The use of hyperspectral reflectance in mineral exploration has been steadily increasing in recent decades. This study presents a novel approach that integrates geochemical and spectral proxies to delineate ore formation and alteration processes, which provide new spectral-based exploration parameters that can be used in real time. The precious metal-bearing, bimodal-felsic Northwest zone of the Lemarchant volcanogenic massive sulfide (VMS) deposits, Newfoundland, Canada, is used as a case study.
Alteration associated with the Northwest zone includes intense and localized sulfide (pyrite, chalcopyrite, sphalerite, and galena) and barite enrichment, as well as quartz, white mica, and chlorite alteration. Zones of elevated Zn (>5,000 ppm) are associated with high chlorite carbonate pyrite index (CCPI), Ishikawa alteration index (AI), Ba/Sr, and low Na2O values and elevated SiO2 and K2O, Fe2O3, Na2O, and BaO contents, similar to global alteration signatures in VMS deposits. Mineralized areas contain phengitic white micas with 2,200-nm absorption features longer than 2,215 nm and Mg-rich chlorites with 2,250-nm absorption features shorter than 2,252 nm. Together, these data are consistent with the Northwest zone having undergone intense hydrothermal alteration during the mineralization event.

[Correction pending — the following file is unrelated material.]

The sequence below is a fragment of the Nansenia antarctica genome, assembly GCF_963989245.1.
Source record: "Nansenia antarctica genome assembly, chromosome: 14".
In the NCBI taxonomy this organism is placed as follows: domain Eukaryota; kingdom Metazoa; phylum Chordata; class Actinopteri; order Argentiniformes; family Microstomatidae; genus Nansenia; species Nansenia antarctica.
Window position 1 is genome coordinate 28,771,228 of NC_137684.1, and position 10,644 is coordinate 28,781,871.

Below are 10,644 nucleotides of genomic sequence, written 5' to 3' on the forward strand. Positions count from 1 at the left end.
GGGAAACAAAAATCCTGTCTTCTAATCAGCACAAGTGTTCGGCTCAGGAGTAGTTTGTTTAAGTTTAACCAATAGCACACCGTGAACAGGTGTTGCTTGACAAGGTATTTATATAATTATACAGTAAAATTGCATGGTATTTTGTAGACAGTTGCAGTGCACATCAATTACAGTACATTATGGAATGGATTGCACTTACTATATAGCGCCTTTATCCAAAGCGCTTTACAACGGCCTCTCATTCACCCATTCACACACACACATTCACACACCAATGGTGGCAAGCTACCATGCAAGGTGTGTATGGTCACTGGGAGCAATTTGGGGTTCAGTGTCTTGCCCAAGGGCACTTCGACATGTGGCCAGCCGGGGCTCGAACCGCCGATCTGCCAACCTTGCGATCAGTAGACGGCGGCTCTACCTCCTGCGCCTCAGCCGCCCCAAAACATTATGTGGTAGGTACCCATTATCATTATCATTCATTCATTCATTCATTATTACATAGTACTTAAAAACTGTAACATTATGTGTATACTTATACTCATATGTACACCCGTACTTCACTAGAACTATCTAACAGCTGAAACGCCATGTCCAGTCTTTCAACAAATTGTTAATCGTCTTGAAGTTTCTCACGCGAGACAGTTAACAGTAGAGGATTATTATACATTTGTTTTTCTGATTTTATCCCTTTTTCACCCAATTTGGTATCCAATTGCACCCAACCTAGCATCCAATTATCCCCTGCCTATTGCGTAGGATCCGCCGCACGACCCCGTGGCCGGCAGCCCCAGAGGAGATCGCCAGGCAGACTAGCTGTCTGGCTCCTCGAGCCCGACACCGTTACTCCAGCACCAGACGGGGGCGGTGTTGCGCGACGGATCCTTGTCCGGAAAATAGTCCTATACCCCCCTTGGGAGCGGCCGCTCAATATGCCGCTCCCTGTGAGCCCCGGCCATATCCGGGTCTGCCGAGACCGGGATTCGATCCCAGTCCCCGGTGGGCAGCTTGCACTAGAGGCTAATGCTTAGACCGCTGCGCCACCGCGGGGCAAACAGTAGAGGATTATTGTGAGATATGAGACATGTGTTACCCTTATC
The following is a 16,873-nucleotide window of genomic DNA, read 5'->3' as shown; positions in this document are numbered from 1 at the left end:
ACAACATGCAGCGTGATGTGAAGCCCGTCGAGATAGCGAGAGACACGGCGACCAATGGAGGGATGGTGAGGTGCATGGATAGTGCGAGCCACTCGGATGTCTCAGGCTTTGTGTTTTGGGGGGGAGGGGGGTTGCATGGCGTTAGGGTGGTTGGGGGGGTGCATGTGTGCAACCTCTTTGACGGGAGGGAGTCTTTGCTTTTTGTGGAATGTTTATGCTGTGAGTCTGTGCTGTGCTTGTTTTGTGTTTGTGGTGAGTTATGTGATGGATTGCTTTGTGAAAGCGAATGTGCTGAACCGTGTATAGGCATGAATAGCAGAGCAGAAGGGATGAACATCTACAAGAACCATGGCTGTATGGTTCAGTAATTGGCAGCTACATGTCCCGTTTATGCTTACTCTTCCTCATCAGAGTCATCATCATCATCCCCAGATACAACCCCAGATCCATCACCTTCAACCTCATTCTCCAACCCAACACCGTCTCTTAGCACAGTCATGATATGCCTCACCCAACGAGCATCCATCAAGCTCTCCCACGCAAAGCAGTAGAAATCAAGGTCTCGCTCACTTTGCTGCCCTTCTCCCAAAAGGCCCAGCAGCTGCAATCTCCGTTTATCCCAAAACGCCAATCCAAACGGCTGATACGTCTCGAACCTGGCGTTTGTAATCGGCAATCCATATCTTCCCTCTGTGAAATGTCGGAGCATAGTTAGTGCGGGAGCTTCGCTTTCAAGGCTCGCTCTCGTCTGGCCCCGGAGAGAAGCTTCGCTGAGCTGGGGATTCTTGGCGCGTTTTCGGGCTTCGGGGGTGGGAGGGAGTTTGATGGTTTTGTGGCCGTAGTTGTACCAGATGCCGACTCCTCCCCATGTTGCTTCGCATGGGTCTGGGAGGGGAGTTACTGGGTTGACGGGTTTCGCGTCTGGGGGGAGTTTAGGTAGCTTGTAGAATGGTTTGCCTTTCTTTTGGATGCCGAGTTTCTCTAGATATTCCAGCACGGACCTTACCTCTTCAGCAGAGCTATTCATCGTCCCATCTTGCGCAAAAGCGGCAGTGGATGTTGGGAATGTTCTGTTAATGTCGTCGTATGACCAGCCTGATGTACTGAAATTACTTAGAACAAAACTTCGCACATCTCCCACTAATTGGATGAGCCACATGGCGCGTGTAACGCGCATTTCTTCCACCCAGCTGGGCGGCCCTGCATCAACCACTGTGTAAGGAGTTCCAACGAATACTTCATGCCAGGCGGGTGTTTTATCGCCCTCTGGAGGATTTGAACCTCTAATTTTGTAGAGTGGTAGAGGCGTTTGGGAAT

A new lithology-normalized spectral alteration index (SAI) for white mica and chlorite was developed in order to map and characterize the alteration intensity surrounding the deposit. In addition, depth ratio parameters (2200D/2340D vs. 2250D/2340D) were used to characterize mineralogical changes and zonation. Together, these features document a paleofluid pathway with Mg chlorite alteration extending to at least 300 m away from the mineralization, outside the study area, within the andesitic and dacitic units.
The use of hyperspectral reflectance coupled with geochemical alteration proxies permitted the identification of areas of intense alteration, the chemical affinities of the minerals, and their relationships to alteration processes (i.e., seawater alteration versus silicification), which would not be possible using geochemistry alone.